RCPCH responds to local child poverty statistics

The End Child Poverty Coalition has published a new report which summarises the latest data on local child poverty after housing costs in the UK.
Document icon on blue background

This report found: 

  • Seven in ten children experiencing poverty are living in working households.
  • Local Authority data shows Tower Hamlets in London has the highest rate of child poverty – at 47.5% of all children in the borough living in poverty. 
  • For Westminster Constituencies, Birmingham constituencies have the highest levels of child poverty - with child poverty in Birmingham Ladywood at 54.6 %. Meaning over half of all children here are living in poverty. 
  • 44% of children in lone parent families are in poverty after housing costs. This is compared with just 25% of children in couple parent families. 
  • The poverty rate for children in families with three or more children was 42%, compared with 23% and 22% among children in families with one or two children, respectively.
  • The North East of England has the highest percentage of minority ethnic families living in poverty, with 64% of children in minority ethnic families experiencing poverty, compared with 33% of those in white families.
  • 22.2% of children in Northern Ireland are experiencing poverty, with rates as high as 28.5%, 27.6% and 26.3% in Belfast West, Belfast North, and Newry and Armagh constituencies respectively.
  • Across the whole of Wales 27.9% of children live in poverty after housing costs. When looking before housing costs a staggering 79.8% of children living in poverty live inworking households.
  • 24% of children across Scotland were still living in poverty prior to the full roll out of the new Scottish Child Payment.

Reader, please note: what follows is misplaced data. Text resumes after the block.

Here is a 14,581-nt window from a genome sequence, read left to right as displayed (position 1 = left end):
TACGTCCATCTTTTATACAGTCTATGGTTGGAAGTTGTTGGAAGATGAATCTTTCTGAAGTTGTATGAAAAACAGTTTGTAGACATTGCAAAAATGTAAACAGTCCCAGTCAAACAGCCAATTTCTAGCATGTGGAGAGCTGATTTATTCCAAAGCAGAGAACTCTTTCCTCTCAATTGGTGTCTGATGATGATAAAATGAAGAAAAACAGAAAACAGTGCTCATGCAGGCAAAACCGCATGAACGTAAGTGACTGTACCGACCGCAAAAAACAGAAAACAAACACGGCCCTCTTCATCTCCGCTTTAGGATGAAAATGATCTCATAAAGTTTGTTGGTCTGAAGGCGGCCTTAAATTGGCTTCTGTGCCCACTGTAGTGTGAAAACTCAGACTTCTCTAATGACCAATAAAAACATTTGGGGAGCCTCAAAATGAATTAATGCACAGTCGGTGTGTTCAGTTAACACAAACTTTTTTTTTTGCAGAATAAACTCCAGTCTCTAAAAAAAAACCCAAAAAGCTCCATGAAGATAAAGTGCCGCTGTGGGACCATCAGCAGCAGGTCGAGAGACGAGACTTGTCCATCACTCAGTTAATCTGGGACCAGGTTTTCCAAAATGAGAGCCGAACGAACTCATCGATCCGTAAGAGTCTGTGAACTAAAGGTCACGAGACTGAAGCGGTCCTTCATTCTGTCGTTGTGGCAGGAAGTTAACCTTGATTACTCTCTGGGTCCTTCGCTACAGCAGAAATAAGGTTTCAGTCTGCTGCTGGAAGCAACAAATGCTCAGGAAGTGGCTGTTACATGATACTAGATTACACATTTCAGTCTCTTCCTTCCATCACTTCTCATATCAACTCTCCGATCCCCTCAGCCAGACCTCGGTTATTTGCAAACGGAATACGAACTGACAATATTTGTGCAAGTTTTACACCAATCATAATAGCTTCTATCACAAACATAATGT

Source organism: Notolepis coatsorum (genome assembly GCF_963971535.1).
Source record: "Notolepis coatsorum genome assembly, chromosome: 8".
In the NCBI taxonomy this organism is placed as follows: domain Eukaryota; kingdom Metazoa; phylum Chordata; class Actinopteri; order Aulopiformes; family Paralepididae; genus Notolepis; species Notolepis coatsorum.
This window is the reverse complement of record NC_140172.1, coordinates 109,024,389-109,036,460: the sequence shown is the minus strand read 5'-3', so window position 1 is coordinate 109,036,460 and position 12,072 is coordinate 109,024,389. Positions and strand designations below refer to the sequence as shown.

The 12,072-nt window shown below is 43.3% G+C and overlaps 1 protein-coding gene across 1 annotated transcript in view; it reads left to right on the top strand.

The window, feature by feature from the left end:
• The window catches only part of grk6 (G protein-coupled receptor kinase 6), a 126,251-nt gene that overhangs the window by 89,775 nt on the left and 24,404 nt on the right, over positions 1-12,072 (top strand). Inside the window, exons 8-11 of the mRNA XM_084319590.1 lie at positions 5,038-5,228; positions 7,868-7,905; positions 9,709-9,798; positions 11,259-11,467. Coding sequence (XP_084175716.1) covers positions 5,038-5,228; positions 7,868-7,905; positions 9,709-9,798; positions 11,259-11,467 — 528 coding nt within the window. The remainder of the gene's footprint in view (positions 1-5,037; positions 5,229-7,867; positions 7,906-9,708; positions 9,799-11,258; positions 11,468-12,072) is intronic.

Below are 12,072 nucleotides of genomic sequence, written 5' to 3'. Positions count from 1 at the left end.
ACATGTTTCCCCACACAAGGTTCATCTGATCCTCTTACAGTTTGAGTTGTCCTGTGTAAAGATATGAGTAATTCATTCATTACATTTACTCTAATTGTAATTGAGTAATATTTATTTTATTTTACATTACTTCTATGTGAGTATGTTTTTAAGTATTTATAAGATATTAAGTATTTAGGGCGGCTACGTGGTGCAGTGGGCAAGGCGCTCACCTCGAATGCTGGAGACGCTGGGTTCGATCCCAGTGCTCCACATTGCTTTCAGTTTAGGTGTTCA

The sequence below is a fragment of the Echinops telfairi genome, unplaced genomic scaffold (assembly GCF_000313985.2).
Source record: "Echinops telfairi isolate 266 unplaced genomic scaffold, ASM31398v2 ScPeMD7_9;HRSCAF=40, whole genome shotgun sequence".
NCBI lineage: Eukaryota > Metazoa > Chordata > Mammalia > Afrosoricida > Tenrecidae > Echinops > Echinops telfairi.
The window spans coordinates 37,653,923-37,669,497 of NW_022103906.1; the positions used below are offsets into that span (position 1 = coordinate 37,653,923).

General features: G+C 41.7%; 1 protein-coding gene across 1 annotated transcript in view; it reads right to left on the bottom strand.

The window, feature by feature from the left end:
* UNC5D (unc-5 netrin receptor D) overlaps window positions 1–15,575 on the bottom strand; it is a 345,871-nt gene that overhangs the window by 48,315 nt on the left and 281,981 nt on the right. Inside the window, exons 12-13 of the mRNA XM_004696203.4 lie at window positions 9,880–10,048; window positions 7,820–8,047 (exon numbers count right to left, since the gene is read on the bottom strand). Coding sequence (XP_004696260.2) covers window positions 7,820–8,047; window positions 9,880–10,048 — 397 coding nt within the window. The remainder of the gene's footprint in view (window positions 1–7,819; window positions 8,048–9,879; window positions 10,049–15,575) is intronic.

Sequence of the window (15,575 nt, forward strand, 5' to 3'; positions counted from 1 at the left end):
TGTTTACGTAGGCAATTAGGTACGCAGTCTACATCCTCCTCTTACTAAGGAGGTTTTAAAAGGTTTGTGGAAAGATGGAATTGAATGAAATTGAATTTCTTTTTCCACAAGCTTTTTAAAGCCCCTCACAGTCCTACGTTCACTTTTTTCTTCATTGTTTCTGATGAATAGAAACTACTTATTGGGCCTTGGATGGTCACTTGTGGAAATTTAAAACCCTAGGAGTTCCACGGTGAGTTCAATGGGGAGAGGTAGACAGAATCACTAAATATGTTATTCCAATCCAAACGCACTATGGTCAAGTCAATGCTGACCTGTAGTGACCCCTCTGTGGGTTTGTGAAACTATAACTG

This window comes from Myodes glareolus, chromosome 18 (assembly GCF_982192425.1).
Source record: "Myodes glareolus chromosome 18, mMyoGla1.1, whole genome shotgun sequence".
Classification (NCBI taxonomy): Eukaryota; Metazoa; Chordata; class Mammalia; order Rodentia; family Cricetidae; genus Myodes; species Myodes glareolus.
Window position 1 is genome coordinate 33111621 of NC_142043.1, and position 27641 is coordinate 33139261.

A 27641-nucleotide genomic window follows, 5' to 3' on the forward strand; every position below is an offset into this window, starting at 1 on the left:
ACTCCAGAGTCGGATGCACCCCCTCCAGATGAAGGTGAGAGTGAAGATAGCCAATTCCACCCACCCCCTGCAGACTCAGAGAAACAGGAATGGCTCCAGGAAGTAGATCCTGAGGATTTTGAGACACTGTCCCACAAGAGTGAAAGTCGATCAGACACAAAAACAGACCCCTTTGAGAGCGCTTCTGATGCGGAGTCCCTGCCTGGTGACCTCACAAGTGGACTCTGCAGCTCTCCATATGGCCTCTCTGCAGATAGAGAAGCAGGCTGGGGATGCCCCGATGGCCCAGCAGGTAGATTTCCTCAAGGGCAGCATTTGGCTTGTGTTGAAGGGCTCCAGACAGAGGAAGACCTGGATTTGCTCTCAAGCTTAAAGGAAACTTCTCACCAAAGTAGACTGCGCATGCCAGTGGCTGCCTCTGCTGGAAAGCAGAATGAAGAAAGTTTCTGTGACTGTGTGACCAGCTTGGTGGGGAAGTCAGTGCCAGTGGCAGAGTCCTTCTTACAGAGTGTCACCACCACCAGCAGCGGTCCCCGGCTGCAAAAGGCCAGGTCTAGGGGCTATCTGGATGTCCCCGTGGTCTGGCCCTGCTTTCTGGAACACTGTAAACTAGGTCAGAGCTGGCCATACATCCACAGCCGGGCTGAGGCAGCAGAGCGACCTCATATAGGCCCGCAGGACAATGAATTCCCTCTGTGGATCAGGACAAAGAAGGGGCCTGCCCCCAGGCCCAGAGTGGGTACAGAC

In response to these statistics, RCPCH President Dr Camilla Kingdon said: 

Poverty has a devastating impact on children’s health and wellbeing and this report makes disturbing reading. Child poverty is an issue across the nations, but as is often the case there are areas which are more deprived than other, such as the North East and Midlands. I truly believe that we are failing these children. 

The health effects on children living in poverty is significant and often lifelong – whether that’s increased likelihood of respiratory problems, poor mental health, or obesity from poor nutrition. The health inequalities between these children and ones in more affluent areas are growing at an alarming rate. 

We don’t need to feel hopeless about this situation. Last year we saw child poverty fall in the UK for the first time in a number of years. This is credited as a temporary improvement from the £20 uplift to Universal Credit – showing how government intervention can make a difference. Now that these extra supports have been abandoned, we find ourselves back to square one, if not worse off. In the wake of a pandemic and in the midst of a cost-of-living crisis our government must act to protect children. We echo the calls of the End Child Poverty Coalition to put an end to the unfair and ineffective two-child limit benefit cap and provide further financial support to vulnerable children and their families. I am convinced we can act to change these depressing statistics.